Swirlies w/ Psychedelic Horseshit
Beekman Beer Garden
Sunday, July 24
Better than: Rolling over in bed at 2:30 p.m., imagining what civilization was like before air conditioning, and pulling a down comforter up to your chin.
OK, nothing is that good. But there was something respectable about showing up at Manhattan’s docklands right as a brutal heat wave broke in order to be pummeled by noise, whether or not you were the type to append a “-pop” suffix to this particular breed. Indeed many at the overnamed Beekman Beer Garden Beach Club, a strip of sand with cafeteria tables slotted amid the mallspace of South Street Seaport, where you can drop $40 on four pints and a bratwurst, were not: opener Psychedelic Horseshit was getting booed from the back of the tent soon enough, not that they could hear it.
The duo, dressed in cutoff shorts, baseball caps and basketball jerseys, weren’t hostile, though they may as well have been. Roughly 8% of the yuppie white crowd, here to enjoy Sunday beers and bar food–to say nothing of some frighteningly competitive billiards, foosball and ping-pong matches–left as soon as the live music got started. “What the fuck,” one woman mouthed in pain as Psychedelic Horseshit launched into a tonelessly abrasive, 35-minute set. Others simply sipped their drinks and winced. At any given moment about 12 actual fans were arrayed in front of the stage in a vague approximation of interest. A lone cheer went up at the clatter of “Another Side,” off Laced, the latest and most accessible of their lo-fi shitgaze LPs, but that was because they’d announced they only had two songs left.
To judge by the eight-year-old in an arm cast who had his palms pressed flat against his ears, Swirlies were the volcano to Psychedelic Horseshit’s space heater, though half of that heat can be attributed to having a live drummer in lieu of knob-twiddling and janky beat loops. The ’90s shoegaze stalwarts—more Isn’t Anything than Loveless, to gratuitously employ the MBV scale—were right away able to pick out certain swooning grooves. Leaning on the grubby, sickly side of dreampop, and not once lyrically decipherable, the reunion version of the group (featuring half the original members) was the loudest free thing in New York since Dinosaur Jr. hit Central Park. One wondered how a bona fide wall-of-sound bill wound up attached to this relaxed venue instead of, say, Death By Audio.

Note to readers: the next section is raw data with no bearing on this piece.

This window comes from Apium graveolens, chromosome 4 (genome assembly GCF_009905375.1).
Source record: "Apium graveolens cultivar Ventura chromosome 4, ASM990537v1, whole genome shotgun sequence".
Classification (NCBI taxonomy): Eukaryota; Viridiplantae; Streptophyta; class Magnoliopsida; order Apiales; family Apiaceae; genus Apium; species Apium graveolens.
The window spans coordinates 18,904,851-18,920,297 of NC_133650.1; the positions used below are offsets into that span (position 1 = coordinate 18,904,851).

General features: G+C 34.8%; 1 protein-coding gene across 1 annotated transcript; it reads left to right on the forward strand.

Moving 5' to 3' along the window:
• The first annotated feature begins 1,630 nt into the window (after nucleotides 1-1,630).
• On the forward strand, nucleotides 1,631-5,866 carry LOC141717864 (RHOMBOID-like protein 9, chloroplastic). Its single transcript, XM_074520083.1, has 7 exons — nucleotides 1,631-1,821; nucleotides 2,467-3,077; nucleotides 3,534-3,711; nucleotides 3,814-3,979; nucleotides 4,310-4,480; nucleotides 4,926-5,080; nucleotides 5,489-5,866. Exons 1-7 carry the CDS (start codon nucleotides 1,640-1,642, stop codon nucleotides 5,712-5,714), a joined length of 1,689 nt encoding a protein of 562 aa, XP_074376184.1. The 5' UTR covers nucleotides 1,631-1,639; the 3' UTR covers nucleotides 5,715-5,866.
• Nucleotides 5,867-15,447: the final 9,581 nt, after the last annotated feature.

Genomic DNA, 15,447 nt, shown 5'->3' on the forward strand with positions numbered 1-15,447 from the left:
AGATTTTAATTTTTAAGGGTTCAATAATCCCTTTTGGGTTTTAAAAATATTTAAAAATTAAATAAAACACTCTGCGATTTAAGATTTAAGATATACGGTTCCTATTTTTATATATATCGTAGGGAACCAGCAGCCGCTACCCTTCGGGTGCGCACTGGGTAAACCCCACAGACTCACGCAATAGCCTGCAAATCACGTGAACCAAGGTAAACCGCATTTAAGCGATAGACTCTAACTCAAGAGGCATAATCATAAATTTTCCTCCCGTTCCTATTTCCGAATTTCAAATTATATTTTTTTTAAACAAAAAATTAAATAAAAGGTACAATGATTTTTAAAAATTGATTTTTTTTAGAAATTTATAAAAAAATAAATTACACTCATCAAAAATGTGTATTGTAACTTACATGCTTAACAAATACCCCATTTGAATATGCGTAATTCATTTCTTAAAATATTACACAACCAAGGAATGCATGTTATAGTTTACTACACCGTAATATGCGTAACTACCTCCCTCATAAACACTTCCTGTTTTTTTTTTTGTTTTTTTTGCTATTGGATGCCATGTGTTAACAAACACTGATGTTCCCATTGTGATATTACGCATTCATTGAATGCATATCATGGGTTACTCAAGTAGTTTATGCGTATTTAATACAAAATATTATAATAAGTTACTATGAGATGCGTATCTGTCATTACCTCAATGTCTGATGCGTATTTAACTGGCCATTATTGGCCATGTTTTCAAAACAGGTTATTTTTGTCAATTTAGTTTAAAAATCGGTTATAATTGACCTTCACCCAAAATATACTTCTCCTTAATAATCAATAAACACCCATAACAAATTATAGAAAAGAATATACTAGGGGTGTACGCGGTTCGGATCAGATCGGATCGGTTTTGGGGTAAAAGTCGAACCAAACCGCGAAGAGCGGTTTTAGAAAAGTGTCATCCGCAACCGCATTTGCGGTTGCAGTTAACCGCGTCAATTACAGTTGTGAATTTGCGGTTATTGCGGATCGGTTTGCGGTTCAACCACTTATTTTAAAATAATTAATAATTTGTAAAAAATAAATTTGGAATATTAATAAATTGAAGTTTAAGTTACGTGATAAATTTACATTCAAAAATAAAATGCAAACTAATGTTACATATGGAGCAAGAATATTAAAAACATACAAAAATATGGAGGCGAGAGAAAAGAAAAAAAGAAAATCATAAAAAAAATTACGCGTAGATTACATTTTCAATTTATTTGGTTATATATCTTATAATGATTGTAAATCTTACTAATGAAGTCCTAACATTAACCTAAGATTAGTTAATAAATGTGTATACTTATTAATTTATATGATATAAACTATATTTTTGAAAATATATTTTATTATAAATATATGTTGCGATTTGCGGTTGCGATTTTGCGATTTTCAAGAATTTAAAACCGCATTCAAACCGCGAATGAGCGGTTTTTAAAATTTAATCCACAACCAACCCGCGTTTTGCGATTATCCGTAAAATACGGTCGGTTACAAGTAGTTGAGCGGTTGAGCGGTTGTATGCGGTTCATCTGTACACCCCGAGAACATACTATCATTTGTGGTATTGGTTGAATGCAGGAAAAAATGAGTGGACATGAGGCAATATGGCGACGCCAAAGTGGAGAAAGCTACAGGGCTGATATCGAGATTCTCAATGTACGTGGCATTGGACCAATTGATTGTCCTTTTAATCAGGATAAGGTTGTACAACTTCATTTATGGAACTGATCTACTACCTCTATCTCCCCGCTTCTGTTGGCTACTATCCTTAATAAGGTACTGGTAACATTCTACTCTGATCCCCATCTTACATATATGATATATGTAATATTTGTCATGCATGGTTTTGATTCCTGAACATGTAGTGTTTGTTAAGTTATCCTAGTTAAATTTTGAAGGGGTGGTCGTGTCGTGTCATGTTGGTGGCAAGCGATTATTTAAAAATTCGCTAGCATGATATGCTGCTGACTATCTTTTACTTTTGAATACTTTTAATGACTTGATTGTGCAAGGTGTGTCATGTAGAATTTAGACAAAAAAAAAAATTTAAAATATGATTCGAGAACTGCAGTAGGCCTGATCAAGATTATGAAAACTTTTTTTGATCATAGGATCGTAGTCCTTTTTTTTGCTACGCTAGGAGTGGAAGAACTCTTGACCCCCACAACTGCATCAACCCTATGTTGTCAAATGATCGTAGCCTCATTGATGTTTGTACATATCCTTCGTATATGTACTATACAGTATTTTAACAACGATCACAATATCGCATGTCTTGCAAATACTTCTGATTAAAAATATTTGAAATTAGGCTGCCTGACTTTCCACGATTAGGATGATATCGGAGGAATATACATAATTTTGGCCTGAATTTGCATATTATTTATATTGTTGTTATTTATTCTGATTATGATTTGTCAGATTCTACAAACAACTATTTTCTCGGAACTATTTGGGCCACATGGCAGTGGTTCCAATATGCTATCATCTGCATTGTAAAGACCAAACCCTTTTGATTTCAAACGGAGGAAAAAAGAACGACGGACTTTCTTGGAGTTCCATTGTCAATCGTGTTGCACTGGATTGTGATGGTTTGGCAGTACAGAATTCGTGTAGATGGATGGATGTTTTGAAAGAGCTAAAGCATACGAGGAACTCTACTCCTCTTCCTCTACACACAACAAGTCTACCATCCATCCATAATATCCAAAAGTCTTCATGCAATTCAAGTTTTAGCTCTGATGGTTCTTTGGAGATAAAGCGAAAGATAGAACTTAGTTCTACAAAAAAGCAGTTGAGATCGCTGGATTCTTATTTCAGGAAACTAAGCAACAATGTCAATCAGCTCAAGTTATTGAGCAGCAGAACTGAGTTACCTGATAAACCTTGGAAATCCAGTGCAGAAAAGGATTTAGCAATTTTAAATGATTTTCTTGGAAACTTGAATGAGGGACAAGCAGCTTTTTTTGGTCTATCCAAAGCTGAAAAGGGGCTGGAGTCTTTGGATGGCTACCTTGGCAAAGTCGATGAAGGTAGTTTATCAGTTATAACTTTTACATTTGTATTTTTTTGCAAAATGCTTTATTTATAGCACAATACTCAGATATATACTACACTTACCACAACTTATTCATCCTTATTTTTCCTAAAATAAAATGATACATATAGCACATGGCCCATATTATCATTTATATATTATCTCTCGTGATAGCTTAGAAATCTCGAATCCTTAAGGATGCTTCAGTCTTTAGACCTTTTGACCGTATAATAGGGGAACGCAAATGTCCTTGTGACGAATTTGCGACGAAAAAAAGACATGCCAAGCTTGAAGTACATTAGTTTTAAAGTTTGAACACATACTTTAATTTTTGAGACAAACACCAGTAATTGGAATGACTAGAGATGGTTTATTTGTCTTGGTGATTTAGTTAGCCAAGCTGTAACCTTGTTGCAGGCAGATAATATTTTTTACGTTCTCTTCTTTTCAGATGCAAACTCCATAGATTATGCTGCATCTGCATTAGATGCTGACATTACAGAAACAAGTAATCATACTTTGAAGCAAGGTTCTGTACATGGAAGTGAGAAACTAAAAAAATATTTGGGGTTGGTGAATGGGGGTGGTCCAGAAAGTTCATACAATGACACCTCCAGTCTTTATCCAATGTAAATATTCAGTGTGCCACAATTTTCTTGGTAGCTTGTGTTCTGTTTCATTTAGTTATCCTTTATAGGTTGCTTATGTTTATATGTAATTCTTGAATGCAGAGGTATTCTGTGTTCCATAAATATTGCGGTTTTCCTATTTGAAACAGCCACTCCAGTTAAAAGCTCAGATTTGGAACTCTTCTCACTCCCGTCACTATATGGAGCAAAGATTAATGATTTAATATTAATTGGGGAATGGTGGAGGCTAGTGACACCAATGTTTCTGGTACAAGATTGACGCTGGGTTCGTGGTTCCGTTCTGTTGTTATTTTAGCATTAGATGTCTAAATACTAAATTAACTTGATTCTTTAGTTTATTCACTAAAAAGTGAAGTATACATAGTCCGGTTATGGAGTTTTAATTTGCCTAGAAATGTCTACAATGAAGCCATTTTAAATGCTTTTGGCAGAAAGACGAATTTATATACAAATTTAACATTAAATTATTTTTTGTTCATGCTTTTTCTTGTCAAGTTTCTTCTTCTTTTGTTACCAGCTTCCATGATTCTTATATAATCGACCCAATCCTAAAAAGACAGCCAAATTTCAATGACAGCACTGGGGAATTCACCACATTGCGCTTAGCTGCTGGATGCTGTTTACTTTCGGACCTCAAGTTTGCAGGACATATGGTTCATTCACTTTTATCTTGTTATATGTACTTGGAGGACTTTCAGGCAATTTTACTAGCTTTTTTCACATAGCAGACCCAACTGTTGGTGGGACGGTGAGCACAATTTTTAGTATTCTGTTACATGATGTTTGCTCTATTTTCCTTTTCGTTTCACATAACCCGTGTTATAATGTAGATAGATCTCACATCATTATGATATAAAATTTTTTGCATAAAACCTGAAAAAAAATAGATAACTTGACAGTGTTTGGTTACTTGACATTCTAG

“What’s this band called, ‘Awkward Silences’?” a balding man in a tank top asked (were there many bald men, many of those with ponytails, or was that an illusion?), the lulls between each crunchy squall making for a raw contrast. Despite these pauses—those of a band making sure they nailed every last detail for the assemblage of pale, Gen-X fans—the best performances bled together. Feeding off a clamor for the stuff of their meatiest albums, Blonder Tongue Audio Baton and They Spent Their Wild Youthful Days in the Glittering World of the Salons, they tripped through “Bell” and “Sounds of Sebring” in what looked to be genuine bursts of fun. The hazy and sprawling “Vigilant Always” was summarily dedicated to “everyone who wanted to hear ‘Vigilant Always.'” There were, it hardly bears mentioning, a lot of those people.
By the encore those people were deciding what would come next—I think the final vote was between “Sunn” and “Wrong Tube,” but it hardly matters, as nothing stood a chance against “Wrong Tube,” which exploded out of the gate with liquid metal riffage to the total rapture of every earplugged veteran pressed against the speakers. Gathering behind the Brooklyn Bridge was a bank of ominous thunderclouds; there was finally a nice breeze to speak of; the East River was a map of little mountains. Nothing else was necessary.
Critical bias: Will listen to anything once if you describe it as ____gaze; given, it would seem, to melancholic thousand-yard stares.
Overheard: Two of the innumerable security guards discussing the unbelievable gall of a guy who got caught smoking a joint and asked if he could just go ahead and smoke it anyway, complete with one guard’s impression of said guy’s fully slack and witless facial expression.
Random notebook dump: Tempted to complain about how the stinging insects of all five boroughs congregate on this pier for daily ritual bloodfeasts, but I spotted a dragonfly the size of a pigeon flying over the stage from thirty yards and just feel lucky it didn’t get closer.
This article from the Village Voice Archive was posted on July 25, 2011